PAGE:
After hitting record stock prices on high hopes for alcoholic seltzer drinks, Boston Beer Co. Inc. fell flat Thursday, and executives admitted they had “overestimated the growth of the hard seltzer category.”

Boston Beer
maker of Sam Adams beer and Truly-branded alcoholic teas and seltzers, reported a second-quarter profit decline and significant earnings miss Thursday afternoon, and executives reduced the annual forecast they had pumped up just three months prior, when shares rocketed to records. Shares plunged more than 15% in after-hours trading, which would wipe away more than $1.8 billion in market capitalization if the declines hold into Friday’s trading session.

Executives explained that high hopes for hard seltzer — a category that has exploded since White Claw hard seltzer gained rapid popularity two years ago — were a major contributor. Jim Koch, the founder and chairman of the company, said in a statement that “the hard seltzer category and overall beer industry were softer than we had anticipated.”

“Hard seltzer category growth was negatively impacted by several developments: (1) slowing growth in household penetration as the market matures and there is less new trial, (2) a gradual transition of volume to the on-premise channel as hard seltzer becomes a more regular option in that channel, (3) new hard seltzer brands at retail that resulted in a proliferation of choices and consumer confusion, and (4) a challenging comparative period of significant pantry loading related to on-premise restrictions in the second quarter of 2020,” Koch said.

Boston Beer reported second-quarter profit of $59.2 million, or $4.75 a share, down from $4.88 a share a year ago. Sales increased 33.3% from a year ago to $602.8 million. That was well short of analysts’ forecasts, which called on average for earnings of $6.60 a share on revenue of $657.6 million.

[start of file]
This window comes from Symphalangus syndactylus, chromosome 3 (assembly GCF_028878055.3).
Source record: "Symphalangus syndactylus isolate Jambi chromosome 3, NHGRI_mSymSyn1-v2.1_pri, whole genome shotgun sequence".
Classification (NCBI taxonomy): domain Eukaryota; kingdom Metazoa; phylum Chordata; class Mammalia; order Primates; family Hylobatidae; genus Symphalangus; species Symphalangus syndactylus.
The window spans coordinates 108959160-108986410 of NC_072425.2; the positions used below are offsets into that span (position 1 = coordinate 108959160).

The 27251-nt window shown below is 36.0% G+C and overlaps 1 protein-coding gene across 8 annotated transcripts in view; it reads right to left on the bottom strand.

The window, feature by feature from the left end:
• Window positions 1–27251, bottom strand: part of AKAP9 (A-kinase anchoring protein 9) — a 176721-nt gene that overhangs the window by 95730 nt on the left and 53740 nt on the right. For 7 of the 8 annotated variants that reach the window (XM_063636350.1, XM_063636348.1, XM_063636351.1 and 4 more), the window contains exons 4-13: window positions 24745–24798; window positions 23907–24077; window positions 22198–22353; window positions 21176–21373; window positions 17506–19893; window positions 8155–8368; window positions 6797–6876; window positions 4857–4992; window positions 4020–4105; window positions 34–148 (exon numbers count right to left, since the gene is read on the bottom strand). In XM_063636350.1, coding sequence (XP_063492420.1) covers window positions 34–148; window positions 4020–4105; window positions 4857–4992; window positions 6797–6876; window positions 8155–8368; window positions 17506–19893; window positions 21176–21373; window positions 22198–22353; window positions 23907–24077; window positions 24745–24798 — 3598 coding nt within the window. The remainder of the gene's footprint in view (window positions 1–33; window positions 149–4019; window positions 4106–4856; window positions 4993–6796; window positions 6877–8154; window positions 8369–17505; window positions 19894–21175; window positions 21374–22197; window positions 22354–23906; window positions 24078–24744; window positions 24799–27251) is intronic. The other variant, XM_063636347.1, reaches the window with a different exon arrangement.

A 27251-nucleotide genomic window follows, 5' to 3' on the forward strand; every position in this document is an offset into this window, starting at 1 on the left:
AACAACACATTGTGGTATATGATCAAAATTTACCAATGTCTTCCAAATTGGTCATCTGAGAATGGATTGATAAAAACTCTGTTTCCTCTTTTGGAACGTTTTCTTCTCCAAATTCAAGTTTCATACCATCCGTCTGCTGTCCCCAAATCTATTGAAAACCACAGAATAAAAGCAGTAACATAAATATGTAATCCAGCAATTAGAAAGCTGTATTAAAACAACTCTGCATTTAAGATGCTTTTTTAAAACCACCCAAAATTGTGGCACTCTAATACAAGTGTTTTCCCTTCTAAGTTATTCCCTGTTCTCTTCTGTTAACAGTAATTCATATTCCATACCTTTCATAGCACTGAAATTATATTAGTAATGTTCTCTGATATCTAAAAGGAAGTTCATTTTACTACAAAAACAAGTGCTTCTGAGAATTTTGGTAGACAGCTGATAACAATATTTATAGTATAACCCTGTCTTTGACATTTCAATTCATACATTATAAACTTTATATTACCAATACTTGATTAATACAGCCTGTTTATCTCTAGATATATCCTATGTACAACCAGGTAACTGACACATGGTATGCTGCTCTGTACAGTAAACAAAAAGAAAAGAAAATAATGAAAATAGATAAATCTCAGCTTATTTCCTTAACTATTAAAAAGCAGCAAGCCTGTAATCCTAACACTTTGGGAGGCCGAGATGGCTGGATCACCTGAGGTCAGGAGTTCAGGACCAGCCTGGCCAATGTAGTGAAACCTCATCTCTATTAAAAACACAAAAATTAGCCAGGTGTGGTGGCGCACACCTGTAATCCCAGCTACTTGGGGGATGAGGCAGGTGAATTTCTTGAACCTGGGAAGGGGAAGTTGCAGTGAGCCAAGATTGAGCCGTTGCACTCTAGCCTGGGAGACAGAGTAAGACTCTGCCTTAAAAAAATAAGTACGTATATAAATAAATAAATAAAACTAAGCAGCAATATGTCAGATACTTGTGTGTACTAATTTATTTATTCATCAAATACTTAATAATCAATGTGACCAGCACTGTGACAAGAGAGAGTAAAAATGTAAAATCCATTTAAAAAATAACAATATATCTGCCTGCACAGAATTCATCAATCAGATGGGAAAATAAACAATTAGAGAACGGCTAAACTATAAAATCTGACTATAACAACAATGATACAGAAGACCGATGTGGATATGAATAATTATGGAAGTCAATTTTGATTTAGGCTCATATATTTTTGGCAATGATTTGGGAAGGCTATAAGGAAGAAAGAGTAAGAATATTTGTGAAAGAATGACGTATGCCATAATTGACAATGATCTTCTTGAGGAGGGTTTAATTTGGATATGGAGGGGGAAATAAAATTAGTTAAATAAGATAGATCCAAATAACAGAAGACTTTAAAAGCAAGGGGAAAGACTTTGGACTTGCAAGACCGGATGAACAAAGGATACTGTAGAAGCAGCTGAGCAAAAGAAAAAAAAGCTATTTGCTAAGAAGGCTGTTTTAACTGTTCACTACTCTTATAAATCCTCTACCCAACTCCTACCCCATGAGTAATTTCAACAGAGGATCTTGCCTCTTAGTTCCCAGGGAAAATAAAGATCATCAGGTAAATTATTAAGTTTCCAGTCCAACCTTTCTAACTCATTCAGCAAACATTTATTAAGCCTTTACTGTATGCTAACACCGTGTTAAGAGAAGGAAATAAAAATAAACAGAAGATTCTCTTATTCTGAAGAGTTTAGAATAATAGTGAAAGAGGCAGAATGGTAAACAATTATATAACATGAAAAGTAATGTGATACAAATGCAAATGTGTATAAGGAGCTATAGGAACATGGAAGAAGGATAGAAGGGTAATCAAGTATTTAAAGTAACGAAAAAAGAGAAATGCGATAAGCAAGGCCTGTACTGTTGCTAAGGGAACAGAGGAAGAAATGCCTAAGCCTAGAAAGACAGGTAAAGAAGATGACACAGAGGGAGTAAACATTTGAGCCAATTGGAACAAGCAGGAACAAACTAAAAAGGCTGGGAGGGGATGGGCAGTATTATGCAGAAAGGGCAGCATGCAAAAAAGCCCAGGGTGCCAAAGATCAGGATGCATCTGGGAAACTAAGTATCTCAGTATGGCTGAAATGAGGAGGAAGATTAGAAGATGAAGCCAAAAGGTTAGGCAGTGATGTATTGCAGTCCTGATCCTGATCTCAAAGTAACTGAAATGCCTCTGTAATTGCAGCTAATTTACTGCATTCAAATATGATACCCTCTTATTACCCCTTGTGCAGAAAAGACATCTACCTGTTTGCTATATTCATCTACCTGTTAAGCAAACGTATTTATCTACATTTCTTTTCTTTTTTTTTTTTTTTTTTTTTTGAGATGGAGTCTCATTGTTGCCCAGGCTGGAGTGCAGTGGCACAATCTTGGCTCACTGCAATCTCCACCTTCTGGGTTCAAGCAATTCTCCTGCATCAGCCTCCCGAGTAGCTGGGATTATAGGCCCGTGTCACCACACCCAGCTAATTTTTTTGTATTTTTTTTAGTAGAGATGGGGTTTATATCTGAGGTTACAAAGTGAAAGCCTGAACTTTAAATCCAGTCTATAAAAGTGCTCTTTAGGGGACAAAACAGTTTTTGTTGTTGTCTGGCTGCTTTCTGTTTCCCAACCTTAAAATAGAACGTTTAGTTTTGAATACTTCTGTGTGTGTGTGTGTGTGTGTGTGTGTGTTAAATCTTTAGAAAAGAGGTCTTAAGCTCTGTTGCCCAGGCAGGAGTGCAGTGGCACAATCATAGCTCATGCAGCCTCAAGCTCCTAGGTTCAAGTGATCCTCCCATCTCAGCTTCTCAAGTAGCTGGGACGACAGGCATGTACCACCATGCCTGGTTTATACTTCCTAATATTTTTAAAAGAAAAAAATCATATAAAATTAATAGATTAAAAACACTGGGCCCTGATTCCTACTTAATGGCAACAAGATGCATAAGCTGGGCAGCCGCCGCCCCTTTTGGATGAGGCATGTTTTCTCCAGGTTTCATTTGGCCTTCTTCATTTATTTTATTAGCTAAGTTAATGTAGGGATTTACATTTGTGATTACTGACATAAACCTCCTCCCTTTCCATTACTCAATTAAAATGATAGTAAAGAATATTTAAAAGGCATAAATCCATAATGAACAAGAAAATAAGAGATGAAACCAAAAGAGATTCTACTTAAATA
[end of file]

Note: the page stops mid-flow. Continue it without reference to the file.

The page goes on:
For the full year, Boston Beer executives now expect earnings of $18 to $22 a share, after previously stating an outlook of $22 to $26 a share. The new forecast is actually below the outlook executives had before raising it along with first-quarter earnings; the previous forecast was $20 to $24 a share.

“We overestimated the growth of the hard seltzer category in the second quarter and the demand for Truly, which negatively impacted our volume and earnings for the quarter and our estimates for the remainder of the year,” Chief Executive Dave Burwick stated. “We increased our production of Truly to meet our summer peak and have had lower-than-anticipated demand for certain Truly brand styles, which has resulted in higher-than-planned inventory levels at our breweries and increased supply-chain costs and complexity.”

After hitting those record highs following its last earnings report, Boston Beer shares have struggled, declining 24% in the past three months as the S&P 500 index

has gained 5.4%. The stock is still up 42.7% in the past year, however.

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